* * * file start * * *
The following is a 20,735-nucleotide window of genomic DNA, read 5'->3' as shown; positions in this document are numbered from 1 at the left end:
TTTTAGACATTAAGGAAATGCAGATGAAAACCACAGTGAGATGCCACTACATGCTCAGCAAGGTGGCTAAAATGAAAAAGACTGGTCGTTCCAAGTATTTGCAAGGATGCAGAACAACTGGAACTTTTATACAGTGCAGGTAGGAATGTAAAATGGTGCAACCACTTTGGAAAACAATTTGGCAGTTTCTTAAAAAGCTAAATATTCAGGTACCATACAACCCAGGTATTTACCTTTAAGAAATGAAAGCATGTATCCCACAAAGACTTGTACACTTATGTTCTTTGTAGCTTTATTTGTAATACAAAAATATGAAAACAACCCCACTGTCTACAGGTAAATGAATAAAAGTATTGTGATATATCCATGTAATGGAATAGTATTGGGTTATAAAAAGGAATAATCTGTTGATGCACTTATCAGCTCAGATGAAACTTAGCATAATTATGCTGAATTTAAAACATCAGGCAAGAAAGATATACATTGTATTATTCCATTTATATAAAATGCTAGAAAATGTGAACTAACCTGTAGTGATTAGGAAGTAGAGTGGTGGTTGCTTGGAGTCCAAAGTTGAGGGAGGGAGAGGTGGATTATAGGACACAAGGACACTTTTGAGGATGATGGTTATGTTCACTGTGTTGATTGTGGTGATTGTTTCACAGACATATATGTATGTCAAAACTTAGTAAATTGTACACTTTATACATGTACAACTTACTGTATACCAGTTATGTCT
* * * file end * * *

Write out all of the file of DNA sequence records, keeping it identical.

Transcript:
The following is a 20,735-nucleotide window of genomic DNA, read 5'->3' as shown; positions in this document are numbered from 1 at the left end:
TTTTAGACATTAAGGAAATGCAGATGAAAACCACAGTGAGATGCCACTACATGCTCAGCAAGGTGGCTAAAATGAAAAAGACTGGTCGTTCCAAGTATTTGCAAGGATGCAGAACAACTGGAACTTTTATACAGTGCAGGTAGGAATGTAAAATGGTGCAACCACTTTGGAAAACAATTTGGCAGTTTCTTAAAAAGCTAAATATTCAGGTACCATACAACCCAGGTATTTACCTTTAAGAAATGAAAGCATGTATCCCACAAAGACTTGTACACTTATGTTCTTTGTAGCTTTATTTGTAATACAAAAATATGAAAACAACCCCACTGTCTACAGGTAAATGAATAAAAGTATTGTGATATATCCATGTAATGGAATAGTATTGGGTTATAAAAAGGAATAATCTGTTGATGCACTTATCAGCTCAGATGAAACTTAGCATAATTATGCTGAATTTAAAACATCAGGCAAGAAAGATATACATTGTATTATTCCATTTATATAAAATGCTAGAAAATGTGAACTAACCTGTAGTGATTAGGAAGTAGAGTGGTGGTTGCTTGGAGTCCAAAGTTGAGGGAGGGAGAGGTGGATTATAGGACACAAGGACACTTTTGAGGATGATGGTTATGTTCACTGTGTTGATTGTGGTGATTGTTTCACAGACATATATGTATGTCAAAACTTAGTAAATTGTACACTTTATACATGTACAACTTACTGTATACCAGTTATGTCT